Dear Rusty: I started Social Security about two years ago and I thought that the monthly benefit amount stated to me by Social Security in their letter was guaranteed. That written amount was what I based my decision on to retire. Now I hear on the news that we may have to take a 24% reduction in the future. That will make me and millions of other seniors homeless. Was the original amount a guarantee of monthly income, and can the government reduce it whenever they want to? Signed: Anxious Senior
Dear Anxious: The reason you’re now hearing about the possibility of a future reduction in Social Security benefits is because the SS Trustees 2021 Report to Congress was just released. This report, usually published in April, recaps the program’s financial status at the end of the preceding year and provides Congress with a very detailed analysis of Social Security’s (and Medicare’s) financial picture. The Trustees report that, beginning in 2021, Social Security income will be less than needed to pay benefits, with the gap to be made up from Trust Fund reserves. Unless Congress makes some changes to the SS program, that trend will eventually result in the Trust Fund running dry, requiring an across-the-board cut in benefits.
This latest report predicts that the combined Trust Funds, which now hold nearly $3 trillion in reserves, may be fully depleted by the year 2034 - one year earlier than last year’s 2035 prediction. Although the 2034 date is new news this year, the mid-2030s potential depletion date has been reported for years, and it is not a new issue. Indeed, the 2019 report predicted 2034 as the possible depletion date and last year’s report predicted an improvement to 2035. One obvious reason for the one-year acceleration in the new report is the economic effect of the COVID-19 pandemic. While it certainly isn’t good news, the fact is that the bad news isn’t as bad as many pundits predicted. Some were suggesting that the depletion date may be as early as 2029, but the economy rebounded faster than expected. Depending on how you look at things, the depletion date only changing by one year could be viewed as positive considering the economic impact of the pandemic. Rest assured that the matter will receive continued analysis in the months ahead.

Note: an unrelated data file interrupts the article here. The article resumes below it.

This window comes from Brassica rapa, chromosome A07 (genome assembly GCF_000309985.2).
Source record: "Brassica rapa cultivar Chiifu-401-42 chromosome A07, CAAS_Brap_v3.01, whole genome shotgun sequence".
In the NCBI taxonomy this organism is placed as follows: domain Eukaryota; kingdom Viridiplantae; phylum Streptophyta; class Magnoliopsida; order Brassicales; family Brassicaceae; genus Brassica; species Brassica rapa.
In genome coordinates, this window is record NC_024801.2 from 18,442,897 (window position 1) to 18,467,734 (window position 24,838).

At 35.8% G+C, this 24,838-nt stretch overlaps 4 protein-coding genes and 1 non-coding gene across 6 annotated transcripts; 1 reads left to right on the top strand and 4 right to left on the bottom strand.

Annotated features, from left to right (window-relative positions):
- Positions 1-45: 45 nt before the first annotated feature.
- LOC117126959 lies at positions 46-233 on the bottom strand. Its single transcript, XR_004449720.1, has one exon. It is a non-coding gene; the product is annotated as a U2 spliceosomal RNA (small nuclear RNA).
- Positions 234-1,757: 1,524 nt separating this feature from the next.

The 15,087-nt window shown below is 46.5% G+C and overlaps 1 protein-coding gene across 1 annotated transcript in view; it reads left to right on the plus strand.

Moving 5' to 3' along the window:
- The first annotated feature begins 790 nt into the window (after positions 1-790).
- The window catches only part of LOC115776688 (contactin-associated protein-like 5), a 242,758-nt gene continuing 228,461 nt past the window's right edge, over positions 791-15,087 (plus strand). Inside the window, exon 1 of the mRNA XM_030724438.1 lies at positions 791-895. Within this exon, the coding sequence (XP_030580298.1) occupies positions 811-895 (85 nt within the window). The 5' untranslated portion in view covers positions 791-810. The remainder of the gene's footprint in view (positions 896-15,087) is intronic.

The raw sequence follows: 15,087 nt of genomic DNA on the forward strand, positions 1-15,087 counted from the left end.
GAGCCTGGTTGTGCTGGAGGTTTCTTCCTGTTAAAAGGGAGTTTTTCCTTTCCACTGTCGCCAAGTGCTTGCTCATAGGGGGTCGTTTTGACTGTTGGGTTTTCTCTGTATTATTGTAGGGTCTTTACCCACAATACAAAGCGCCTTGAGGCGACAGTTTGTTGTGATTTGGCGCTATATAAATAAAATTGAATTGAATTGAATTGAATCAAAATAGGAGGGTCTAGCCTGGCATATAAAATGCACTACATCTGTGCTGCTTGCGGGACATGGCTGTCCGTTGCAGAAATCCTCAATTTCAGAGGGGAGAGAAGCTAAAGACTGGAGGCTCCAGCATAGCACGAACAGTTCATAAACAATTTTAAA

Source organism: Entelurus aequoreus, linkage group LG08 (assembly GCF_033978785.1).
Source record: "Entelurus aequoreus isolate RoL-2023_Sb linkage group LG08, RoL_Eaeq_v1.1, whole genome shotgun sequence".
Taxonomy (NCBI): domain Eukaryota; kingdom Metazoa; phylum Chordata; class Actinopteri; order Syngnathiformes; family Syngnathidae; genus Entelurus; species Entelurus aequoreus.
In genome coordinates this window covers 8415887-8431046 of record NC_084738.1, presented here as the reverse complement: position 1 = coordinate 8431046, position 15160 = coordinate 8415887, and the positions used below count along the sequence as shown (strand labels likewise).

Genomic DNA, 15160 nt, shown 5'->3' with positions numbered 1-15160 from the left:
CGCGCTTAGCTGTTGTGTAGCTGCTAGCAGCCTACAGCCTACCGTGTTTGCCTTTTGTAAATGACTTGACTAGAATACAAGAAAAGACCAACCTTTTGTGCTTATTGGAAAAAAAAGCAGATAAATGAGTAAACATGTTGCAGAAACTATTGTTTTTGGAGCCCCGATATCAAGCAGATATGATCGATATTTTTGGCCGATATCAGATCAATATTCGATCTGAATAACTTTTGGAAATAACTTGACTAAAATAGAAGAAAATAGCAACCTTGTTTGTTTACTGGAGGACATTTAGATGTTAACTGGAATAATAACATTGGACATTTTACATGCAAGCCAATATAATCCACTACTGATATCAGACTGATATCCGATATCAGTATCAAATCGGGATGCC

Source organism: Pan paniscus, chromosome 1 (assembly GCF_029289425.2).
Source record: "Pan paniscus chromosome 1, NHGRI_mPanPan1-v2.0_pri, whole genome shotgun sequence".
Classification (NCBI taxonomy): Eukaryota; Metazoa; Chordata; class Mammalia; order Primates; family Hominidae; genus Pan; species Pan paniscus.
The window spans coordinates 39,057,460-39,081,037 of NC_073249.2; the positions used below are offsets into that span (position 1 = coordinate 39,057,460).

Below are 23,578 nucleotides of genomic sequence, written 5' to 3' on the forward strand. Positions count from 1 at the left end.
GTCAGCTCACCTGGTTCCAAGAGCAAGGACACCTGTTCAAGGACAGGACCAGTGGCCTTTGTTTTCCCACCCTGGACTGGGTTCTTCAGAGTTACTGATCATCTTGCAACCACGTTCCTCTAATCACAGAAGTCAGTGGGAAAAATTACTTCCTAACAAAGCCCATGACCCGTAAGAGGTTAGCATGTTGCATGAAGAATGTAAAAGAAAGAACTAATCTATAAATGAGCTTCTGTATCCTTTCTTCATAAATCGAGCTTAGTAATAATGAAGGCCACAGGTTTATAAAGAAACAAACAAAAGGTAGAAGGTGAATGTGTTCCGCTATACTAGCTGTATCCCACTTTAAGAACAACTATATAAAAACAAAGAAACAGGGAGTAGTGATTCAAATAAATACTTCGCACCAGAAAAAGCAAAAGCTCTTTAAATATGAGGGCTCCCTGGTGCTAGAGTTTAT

But here’s the bottom line:
It is extremely doubtful that Congress will ever let the Social Security Trust Funds be fully depleted, necessitating a benefit cut to all recipients. To allow that to happen would be political suicide because over 64 million people rely on Social Security. Is your benefit guaranteed? Yes, but only within the boundaries of current law, which says that Social Security is allowed to only pay benefits using its own money (from payroll tax income, interest income, income tax revenues and Trust Fund reserves). No benefits will be cut for as long as the Trust Fund can make up the difference between income received and benefits paid. But if there are no reserves to make up the difference, then (by law) Social Security can only pay out as much as it brings in.
Congress already knows how to fix this issue and avoid a cut in Social Security benefits. What is missing is the bipartisanship and the political will to accomplish it, because neither side currently appears receptive to solutions offered by the other side. Congress may continue to drag its feet on this issue, as has historically been done, until urgency demands action. But I believe you can rest assured that Congress will eventually find the fortitude to restore Social Security to long-term solvency before any benefit cuts are made. You can help by calling your Congressional Representative and demanding that they adopt a bipartisan attitude toward Social Security reform. A good place for Congress to start would be by adopting the reform proposed by the Association of Mature American Citizens, which can be found at www.amac.us/social-security.
Russell Gloor is an Association of Mature American Citizens certified social security advisor. To submit a question, visit amacfoundation.org/programs/social-security-advisory or firstname.lastname@example.org.